Boost for campaigners in battle for disabled access at Suffolk railway station
PUBLISHED: 15:04 26 July 2018 | UPDATED: 15:16 26 July 2018
Needham Market station could potentially be fitted with step-free access if campaigners are able to secure a slice of a new £300million government investment.
Campaigners keen to improve access at Needham Market station have received a boost after it was announced a further £300million will be pumped into the Government’s Access for All programme.
In its Inclusive Transport Strategy, published on Wednesday, July 25, the Department for Transport (DfT) revealed it would be making the funding available to extend the programme until 2024.
The news was welcomed by the campaigners, who have been fighting to introduce step-free access at Needham Market station for over a year.
Jen Overett, Lead Petitioner, said: “The £300million of new funding from 2019 is much needed and I’m delighted that government appears to be listening to the voices of disabled people and to the campaigns across the country, including ours, which have been working to highlight current inadequate provision.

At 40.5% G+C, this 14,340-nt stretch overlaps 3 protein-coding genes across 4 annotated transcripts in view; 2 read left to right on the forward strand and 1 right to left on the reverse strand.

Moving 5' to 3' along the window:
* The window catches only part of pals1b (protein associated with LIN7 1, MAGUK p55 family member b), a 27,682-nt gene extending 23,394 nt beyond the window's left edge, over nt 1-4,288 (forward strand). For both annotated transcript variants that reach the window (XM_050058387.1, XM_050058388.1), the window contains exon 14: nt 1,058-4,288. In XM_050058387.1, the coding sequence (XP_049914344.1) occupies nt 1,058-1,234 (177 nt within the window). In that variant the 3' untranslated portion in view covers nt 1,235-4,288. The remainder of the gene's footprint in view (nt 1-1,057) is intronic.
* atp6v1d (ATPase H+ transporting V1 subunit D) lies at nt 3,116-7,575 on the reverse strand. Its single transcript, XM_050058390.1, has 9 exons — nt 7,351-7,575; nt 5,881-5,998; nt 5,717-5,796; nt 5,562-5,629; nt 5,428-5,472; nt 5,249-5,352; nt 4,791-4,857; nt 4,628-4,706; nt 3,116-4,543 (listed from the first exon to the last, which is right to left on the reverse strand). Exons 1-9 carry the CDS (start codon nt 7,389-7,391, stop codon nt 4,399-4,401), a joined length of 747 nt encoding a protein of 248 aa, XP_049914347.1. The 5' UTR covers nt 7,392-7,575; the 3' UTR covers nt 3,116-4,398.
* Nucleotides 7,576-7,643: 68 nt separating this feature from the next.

“Let’s hope that real change results from this new government strategy, and that step-free access can be achieved at Needham Market station at last.”
The group will now need to formally apply for an Access for All grant, funded by the DfT and delivered largely by Network Rail.
The Needham Market campaign was launched in May 2017, when a number of commuters expressed their frustration at the fact the Ipswich-bound platform is accessible only by a steep stairway – meaning wheelchair-bound passengers en route to London are forced to take taxis for the first leg of their journey.
This is despite a £700,000 improvement scheme carried out at the station in 2015 by Greater Anglia, promising improvements to the platform, subway and stairs.
In October 2017 Suffolk County Council confirmed it would be writing to Chris Grayling, Secretary of State for Transport, informing him it would be applying for an Access for All grant on behalf of campaigners.
Then in February of this year, councillors Wendy Marchant and Mike Norris announced they would be taking a petition with 1,400 signatures to the Ministry of Transport in London.
A group of campaigners have since met with both Chris Grayling and disability minister Nusrat Ghani to discuss their concerns.
The programme was given £378million of funding when it was launched in 2006, and a further £110million when it was extended in 2015.
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